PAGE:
Accident Analysis Archive - September, 1997
ANAM Review - Falls on Snow; Inadequate Protection/Anchors
The 1997 issue of "Accidents in North American Mountaineering" is
now out. (This along with the American Alpine Journal and rescue insurance
are included in American
Alpine Club membership. "Accidents" and the Journal are also
both available in stores.)
Two general types of accidents stand out in my mind as prevalent.
Most in either category are preventable.
The first set is the "Falls on Snow" category. Given this years snow
conditions this will surely be a large category in next years issue
as well. Too many people are not practicing self-arrest adequately,
or in some cases not learning it. The key to avoiding these problems
is education and, at least as important, practice. Some of the victims
of these accidents were out with friends who invited them along, and
had no experience or instruction. Some were on easy routes often considered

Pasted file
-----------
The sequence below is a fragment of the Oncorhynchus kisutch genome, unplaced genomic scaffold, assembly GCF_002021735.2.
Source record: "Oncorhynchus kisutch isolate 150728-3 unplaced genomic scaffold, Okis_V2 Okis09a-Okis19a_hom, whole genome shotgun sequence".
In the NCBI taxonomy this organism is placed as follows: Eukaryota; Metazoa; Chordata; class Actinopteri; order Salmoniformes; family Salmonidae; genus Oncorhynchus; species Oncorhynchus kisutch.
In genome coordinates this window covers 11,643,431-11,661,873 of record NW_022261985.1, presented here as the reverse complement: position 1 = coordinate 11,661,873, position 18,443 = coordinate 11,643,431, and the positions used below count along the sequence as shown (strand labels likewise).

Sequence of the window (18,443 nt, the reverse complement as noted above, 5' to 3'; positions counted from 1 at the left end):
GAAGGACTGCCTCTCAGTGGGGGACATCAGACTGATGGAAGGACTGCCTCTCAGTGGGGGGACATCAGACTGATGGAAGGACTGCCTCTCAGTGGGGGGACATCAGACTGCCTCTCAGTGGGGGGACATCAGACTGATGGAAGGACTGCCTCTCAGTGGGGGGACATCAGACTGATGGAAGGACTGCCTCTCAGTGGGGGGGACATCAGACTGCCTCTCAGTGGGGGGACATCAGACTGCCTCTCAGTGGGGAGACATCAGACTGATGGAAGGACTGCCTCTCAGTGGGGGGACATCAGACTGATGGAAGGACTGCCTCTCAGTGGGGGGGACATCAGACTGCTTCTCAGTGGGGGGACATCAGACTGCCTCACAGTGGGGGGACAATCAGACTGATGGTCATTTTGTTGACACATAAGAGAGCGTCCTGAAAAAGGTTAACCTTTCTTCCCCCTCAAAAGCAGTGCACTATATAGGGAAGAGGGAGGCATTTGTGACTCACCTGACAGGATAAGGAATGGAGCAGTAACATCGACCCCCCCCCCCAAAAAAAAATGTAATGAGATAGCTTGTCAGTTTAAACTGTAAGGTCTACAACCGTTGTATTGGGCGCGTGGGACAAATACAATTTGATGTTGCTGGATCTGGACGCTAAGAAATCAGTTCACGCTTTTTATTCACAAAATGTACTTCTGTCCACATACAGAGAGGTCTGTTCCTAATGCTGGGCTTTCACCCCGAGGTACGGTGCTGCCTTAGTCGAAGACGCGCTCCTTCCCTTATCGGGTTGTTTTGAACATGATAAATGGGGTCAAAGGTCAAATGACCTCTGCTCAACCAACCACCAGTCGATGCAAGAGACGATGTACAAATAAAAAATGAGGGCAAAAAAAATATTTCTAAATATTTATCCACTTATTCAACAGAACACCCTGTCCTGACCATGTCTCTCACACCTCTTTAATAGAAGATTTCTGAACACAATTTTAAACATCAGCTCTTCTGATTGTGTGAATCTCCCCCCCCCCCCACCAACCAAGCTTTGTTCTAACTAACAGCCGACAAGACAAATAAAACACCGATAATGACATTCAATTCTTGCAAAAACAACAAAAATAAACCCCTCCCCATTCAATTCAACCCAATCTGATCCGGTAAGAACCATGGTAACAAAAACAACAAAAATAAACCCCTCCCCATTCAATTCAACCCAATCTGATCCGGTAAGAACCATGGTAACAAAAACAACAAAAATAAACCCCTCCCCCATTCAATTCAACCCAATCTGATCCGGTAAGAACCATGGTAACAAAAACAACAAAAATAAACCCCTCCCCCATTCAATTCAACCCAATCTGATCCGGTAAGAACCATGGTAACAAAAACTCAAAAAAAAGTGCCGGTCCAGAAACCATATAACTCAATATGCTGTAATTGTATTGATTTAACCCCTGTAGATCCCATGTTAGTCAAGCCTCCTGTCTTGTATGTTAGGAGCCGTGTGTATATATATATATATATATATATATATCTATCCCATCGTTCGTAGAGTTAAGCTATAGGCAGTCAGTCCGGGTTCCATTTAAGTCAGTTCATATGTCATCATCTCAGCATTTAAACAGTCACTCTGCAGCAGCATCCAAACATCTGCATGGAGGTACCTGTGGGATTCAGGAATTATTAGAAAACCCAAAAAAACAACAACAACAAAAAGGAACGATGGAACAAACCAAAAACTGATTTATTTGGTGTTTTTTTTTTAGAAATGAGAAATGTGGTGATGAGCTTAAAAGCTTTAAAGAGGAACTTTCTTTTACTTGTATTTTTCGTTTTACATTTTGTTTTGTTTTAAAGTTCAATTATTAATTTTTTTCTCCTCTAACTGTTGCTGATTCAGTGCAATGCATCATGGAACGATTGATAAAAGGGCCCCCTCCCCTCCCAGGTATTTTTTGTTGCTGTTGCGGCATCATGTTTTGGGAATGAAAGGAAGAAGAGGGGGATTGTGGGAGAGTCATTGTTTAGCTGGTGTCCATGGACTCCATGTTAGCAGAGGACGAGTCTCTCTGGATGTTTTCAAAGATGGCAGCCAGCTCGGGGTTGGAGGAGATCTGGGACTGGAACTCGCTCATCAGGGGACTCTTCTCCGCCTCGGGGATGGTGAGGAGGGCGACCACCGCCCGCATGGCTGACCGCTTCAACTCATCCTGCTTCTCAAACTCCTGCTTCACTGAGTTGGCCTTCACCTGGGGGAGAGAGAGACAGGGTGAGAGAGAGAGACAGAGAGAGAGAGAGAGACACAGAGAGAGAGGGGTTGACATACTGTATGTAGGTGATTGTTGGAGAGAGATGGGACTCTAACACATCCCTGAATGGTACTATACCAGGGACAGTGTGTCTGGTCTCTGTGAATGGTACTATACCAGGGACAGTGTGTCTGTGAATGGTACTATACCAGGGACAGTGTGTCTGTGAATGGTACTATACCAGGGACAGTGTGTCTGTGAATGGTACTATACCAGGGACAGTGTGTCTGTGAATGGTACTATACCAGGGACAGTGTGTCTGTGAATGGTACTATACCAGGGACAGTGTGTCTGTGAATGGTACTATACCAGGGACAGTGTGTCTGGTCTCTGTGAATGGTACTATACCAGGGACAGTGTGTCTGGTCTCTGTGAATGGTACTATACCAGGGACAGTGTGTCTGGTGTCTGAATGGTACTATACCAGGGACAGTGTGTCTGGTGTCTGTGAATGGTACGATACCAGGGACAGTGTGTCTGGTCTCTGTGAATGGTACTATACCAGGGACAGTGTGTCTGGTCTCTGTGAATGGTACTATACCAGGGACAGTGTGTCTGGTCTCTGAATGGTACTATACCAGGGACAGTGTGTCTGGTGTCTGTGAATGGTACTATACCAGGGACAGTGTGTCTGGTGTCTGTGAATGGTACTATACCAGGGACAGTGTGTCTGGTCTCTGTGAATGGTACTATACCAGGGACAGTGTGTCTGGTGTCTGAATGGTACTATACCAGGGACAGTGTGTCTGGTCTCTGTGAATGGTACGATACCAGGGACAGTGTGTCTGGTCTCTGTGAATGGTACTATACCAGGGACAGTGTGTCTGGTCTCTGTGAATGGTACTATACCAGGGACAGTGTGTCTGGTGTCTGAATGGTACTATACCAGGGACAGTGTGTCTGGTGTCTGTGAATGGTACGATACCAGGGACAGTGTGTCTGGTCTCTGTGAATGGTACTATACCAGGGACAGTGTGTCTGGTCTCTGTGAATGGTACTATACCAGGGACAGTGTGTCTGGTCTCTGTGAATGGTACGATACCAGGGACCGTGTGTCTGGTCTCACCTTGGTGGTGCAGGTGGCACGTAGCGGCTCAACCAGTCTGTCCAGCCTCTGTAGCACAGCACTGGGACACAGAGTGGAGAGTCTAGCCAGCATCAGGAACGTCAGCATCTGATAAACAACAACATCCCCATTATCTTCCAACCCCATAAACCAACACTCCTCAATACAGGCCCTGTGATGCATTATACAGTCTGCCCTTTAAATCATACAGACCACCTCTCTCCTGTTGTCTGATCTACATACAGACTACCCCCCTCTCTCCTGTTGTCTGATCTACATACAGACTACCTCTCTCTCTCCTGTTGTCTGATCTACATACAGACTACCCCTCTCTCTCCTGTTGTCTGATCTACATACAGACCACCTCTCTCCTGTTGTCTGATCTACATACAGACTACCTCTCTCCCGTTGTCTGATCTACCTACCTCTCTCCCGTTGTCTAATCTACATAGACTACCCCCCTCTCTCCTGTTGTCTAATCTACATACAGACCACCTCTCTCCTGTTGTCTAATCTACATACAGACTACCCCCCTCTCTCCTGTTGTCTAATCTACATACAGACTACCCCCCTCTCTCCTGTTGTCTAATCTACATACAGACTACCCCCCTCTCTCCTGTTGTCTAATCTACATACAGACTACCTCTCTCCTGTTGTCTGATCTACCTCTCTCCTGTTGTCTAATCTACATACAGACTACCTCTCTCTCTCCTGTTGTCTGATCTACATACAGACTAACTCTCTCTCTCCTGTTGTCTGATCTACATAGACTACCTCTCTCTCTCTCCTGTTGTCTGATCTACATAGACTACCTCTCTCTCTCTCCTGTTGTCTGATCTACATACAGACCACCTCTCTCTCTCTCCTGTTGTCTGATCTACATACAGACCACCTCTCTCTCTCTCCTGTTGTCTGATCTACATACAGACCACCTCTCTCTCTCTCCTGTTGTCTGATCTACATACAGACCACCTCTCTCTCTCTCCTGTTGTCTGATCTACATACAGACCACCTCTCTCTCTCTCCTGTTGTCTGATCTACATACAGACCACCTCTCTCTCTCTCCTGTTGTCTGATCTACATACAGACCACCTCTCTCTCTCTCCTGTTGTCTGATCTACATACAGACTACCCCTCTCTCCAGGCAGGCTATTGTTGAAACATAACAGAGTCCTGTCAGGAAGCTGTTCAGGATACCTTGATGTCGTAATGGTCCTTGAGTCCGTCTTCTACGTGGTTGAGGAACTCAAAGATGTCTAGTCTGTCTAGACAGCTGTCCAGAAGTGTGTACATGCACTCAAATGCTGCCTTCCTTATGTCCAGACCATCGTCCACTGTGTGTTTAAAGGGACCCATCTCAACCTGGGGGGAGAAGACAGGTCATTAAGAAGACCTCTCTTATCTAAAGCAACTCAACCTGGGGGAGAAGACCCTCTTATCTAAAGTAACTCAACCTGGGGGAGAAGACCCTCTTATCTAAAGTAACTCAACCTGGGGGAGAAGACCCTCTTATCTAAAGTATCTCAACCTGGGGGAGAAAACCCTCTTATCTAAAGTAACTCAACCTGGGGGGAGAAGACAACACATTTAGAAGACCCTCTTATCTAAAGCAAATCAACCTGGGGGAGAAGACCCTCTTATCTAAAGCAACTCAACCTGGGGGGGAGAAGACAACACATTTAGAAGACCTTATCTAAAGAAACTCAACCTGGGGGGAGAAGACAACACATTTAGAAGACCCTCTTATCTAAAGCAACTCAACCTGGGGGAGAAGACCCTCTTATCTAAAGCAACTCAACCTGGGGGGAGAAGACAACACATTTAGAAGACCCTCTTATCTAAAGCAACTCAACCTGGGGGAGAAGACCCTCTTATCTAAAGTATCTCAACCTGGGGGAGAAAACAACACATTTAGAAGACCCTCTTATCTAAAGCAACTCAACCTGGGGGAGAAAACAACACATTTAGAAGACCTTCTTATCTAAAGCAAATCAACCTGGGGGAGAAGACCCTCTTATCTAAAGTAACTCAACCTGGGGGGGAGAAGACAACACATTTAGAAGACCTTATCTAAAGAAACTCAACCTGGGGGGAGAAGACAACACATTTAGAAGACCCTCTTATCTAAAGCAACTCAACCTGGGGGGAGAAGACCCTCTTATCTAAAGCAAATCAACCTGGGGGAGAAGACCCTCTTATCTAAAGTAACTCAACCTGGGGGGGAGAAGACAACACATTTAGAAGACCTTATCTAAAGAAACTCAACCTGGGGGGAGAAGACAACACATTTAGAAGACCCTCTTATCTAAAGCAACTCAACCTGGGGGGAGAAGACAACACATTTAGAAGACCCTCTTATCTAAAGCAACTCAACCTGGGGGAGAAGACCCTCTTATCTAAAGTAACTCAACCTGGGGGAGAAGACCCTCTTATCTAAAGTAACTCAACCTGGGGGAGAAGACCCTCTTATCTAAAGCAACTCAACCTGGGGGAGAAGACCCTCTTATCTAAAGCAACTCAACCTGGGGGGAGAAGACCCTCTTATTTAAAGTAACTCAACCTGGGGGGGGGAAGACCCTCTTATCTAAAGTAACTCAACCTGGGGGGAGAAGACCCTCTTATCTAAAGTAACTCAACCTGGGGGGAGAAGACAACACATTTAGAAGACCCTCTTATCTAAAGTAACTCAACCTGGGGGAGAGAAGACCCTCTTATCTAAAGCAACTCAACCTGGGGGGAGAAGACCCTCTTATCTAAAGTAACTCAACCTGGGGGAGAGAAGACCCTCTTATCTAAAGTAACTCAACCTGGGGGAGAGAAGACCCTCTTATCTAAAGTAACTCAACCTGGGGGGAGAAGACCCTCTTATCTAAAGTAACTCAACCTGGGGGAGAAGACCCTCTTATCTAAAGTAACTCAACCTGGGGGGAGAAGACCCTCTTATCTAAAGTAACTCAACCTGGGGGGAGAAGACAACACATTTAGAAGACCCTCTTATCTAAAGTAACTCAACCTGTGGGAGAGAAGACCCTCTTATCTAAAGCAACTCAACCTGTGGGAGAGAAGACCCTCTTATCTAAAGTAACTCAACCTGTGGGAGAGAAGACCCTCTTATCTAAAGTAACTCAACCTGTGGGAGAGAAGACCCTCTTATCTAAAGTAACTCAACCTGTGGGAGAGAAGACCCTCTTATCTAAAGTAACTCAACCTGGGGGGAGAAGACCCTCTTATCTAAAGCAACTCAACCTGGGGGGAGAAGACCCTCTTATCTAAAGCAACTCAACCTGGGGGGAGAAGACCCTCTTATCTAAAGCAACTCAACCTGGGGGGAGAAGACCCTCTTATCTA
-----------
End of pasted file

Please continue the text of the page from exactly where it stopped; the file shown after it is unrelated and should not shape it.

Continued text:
"hiking" or "scrambling" routes. If you're on snow slopes you need to
know how to self-arrest. And have an axe.
The second set is the "Inadequate Anchors/Protection" category. This
was also prevalent last year, to the extent that the editor inserted
a number of comments about it. Many, perhaps most, people introduced
to rock climbing today are learning in the highly controlled environment
of a gym or a sport-climbing area. While this allows today's new climbers
to progress very rapidly in terms of movement, balance, and general
climbing ability it does not offer much preparation for lead climbing
and/or multi-pitch climbing. Some of the anchor arrangements which are
failing are absurd, and cases of leader protection pulling in a fall
is increasingly common. Again the key is education, practice, and testing.
(In a safe environment, of course.)